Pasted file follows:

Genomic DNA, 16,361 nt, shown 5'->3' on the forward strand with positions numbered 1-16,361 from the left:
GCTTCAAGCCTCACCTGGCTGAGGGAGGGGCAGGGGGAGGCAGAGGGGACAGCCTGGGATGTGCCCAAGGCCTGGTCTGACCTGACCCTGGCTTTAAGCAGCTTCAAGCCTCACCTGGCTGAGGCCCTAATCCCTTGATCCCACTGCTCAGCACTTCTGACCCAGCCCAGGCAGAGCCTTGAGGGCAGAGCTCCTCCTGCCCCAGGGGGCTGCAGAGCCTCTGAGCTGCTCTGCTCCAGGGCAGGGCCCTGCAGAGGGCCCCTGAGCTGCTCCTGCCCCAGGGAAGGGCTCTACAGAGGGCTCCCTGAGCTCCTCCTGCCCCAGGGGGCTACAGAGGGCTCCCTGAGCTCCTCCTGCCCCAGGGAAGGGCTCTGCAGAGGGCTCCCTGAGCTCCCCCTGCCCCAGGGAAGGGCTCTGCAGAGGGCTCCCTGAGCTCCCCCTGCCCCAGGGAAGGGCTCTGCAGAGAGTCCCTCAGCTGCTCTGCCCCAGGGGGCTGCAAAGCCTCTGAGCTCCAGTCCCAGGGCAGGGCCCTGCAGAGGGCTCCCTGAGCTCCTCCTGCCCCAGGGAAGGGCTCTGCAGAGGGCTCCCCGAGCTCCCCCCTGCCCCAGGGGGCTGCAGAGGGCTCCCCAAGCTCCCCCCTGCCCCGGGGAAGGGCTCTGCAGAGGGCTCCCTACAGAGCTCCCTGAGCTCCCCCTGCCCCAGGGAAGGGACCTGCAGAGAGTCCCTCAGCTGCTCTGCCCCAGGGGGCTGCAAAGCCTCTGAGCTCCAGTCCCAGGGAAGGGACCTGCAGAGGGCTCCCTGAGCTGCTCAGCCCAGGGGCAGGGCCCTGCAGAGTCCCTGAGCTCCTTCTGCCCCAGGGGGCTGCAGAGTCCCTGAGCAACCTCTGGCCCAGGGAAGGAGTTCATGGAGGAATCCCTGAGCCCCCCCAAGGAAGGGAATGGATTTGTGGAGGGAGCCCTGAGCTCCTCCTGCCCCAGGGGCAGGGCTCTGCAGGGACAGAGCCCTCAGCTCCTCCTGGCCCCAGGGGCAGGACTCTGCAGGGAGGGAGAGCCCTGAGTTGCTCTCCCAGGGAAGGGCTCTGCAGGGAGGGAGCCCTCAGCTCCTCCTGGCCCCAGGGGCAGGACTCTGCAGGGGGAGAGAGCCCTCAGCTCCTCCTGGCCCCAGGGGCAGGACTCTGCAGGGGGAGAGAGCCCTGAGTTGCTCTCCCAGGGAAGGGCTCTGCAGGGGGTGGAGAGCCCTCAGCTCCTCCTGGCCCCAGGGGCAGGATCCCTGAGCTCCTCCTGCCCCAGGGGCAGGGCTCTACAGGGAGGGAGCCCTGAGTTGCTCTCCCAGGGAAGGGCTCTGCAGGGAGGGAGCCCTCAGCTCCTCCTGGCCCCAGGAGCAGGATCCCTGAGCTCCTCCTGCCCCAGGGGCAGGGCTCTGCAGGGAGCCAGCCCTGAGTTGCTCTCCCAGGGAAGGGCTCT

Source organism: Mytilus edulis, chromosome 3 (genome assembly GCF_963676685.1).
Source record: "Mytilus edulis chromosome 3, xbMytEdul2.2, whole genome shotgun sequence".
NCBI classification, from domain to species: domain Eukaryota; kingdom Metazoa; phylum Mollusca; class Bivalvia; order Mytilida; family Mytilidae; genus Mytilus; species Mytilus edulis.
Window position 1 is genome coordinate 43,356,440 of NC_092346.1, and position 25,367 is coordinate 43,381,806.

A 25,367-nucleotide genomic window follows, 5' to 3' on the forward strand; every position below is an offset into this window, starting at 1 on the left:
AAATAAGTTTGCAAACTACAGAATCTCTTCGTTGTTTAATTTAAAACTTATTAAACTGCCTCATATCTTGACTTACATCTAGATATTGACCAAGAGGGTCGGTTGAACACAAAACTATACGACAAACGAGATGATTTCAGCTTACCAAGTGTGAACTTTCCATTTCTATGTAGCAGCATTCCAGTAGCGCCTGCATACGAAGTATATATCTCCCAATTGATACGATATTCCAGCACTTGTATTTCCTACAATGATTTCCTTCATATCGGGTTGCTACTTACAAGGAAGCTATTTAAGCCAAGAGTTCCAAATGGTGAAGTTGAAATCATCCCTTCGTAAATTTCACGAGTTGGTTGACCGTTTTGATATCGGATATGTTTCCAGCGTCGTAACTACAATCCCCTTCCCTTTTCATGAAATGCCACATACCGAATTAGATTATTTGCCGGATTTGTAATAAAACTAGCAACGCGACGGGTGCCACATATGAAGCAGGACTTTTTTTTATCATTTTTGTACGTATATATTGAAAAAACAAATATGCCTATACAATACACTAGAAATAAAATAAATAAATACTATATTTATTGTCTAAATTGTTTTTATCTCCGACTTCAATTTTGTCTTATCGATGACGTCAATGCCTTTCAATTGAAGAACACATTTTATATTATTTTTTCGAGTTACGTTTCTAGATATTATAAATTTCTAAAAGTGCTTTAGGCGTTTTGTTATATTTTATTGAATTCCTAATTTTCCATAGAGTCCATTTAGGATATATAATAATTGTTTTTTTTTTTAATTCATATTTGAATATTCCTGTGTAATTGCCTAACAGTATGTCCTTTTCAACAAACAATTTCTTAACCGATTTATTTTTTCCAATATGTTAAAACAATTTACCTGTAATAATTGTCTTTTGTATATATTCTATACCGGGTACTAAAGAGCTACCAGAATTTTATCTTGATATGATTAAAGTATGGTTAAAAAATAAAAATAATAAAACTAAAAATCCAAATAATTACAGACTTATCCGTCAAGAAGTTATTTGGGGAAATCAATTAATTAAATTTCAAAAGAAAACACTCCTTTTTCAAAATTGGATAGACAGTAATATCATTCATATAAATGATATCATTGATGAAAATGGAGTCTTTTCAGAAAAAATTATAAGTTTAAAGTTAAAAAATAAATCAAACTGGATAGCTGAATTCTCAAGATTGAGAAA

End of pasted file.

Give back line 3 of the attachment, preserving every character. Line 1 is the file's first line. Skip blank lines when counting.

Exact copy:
Source organism: Mytilus edulis, chromosome 3 (genome assembly GCF_963676685.1).